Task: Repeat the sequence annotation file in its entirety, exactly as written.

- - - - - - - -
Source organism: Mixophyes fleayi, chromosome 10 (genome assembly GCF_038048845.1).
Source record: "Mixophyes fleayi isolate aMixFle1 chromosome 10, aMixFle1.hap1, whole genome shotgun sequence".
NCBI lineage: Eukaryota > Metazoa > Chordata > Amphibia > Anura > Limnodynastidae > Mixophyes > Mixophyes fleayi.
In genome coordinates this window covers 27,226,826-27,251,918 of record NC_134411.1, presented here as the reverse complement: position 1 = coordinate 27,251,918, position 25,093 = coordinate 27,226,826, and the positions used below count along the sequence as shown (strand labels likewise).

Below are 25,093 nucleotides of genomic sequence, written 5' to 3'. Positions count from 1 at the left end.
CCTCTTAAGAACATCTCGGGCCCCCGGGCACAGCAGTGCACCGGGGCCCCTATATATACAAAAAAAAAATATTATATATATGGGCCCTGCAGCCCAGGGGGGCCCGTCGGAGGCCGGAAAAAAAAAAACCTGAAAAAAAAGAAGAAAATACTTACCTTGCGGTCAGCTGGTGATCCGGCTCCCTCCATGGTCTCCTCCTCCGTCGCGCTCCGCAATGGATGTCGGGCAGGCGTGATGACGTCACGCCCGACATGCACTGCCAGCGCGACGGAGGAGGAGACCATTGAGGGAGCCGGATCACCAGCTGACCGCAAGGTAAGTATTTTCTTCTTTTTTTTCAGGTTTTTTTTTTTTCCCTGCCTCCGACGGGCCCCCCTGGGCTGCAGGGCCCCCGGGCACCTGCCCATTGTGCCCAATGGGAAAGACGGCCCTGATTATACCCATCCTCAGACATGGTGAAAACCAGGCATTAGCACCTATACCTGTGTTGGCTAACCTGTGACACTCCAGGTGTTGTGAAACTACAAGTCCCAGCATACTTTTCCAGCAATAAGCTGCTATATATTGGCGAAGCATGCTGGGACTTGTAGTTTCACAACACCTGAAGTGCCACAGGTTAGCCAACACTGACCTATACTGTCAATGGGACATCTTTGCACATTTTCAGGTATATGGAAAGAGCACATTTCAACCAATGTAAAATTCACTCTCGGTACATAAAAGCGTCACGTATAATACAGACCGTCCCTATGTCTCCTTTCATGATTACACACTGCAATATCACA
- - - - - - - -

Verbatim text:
Source organism: Mixophyes fleayi, chromosome 10 (genome assembly GCF_038048845.1).
Source record: "Mixophyes fleayi isolate aMixFle1 chromosome 10, aMixFle1.hap1, whole genome shotgun sequence".
NCBI lineage: Eukaryota > Metazoa > Chordata > Amphibia > Anura > Limnodynastidae > Mixophyes > Mixophyes fleayi.
In genome coordinates this window covers 27,226,826-27,251,918 of record NC_134411.1, presented here as the reverse complement: position 1 = coordinate 27,251,918, position 25,093 = coordinate 27,226,826, and the positions used below count along the sequence as shown (strand labels likewise).

Below are 25,093 nucleotides of genomic sequence, written 5' to 3'. Positions count from 1 at the left end.
CCTCTTAAGAACATCTCGGGCCCCCGGGCACAGCAGTGCACCGGGGCCCCTATATATACAAAAAAAAAATATTATATATATGGGCCCTGCAGCCCAGGGGGGCCCGTCGGAGGCCGGAAAAAAAAAAACCTGAAAAAAAAGAAGAAAATACTTACCTTGCGGTCAGCTGGTGATCCGGCTCCCTCCATGGTCTCCTCCTCCGTCGCGCTCCGCAATGGATGTCGGGCAGGCGTGATGACGTCACGCCCGACATGCACTGCCAGCGCGACGGAGGAGGAGACCATTGAGGGAGCCGGATCACCAGCTGACCGCAAGGTAAGTATTTTCTTCTTTTTTTTCAGGTTTTTTTTTTTTCCCTGCCTCCGACGGGCCCCCCTGGGCTGCAGGGCCCCCGGGCACCTGCCCATTGTGCCCAATGGGAAAGACGGCCCTGATTATACCCATCCTCAGACATGGTGAAAACCAGGCATTAGCACCTATACCTGTGTTGGCTAACCTGTGACACTCCAGGTGTTGTGAAACTACAAGTCCCAGCATACTTTTCCAGCAATAAGCTGCTATATATTGGCGAAGCATGCTGGGACTTGTAGTTTCACAACACCTGAAGTGCCACAGGTTAGCCAACACTGACCTATACTGTCAATGGGACATCTTTGCACATTTTCAGGTATATGGAAAGAGCACATTTCAACCAATGTAAAATTCACTCTCGGTACATAAAAGCGTCACGTATAATACAGACCGTCCCTATGTCTCCTTTCATGATTACACACTGCAATATCACA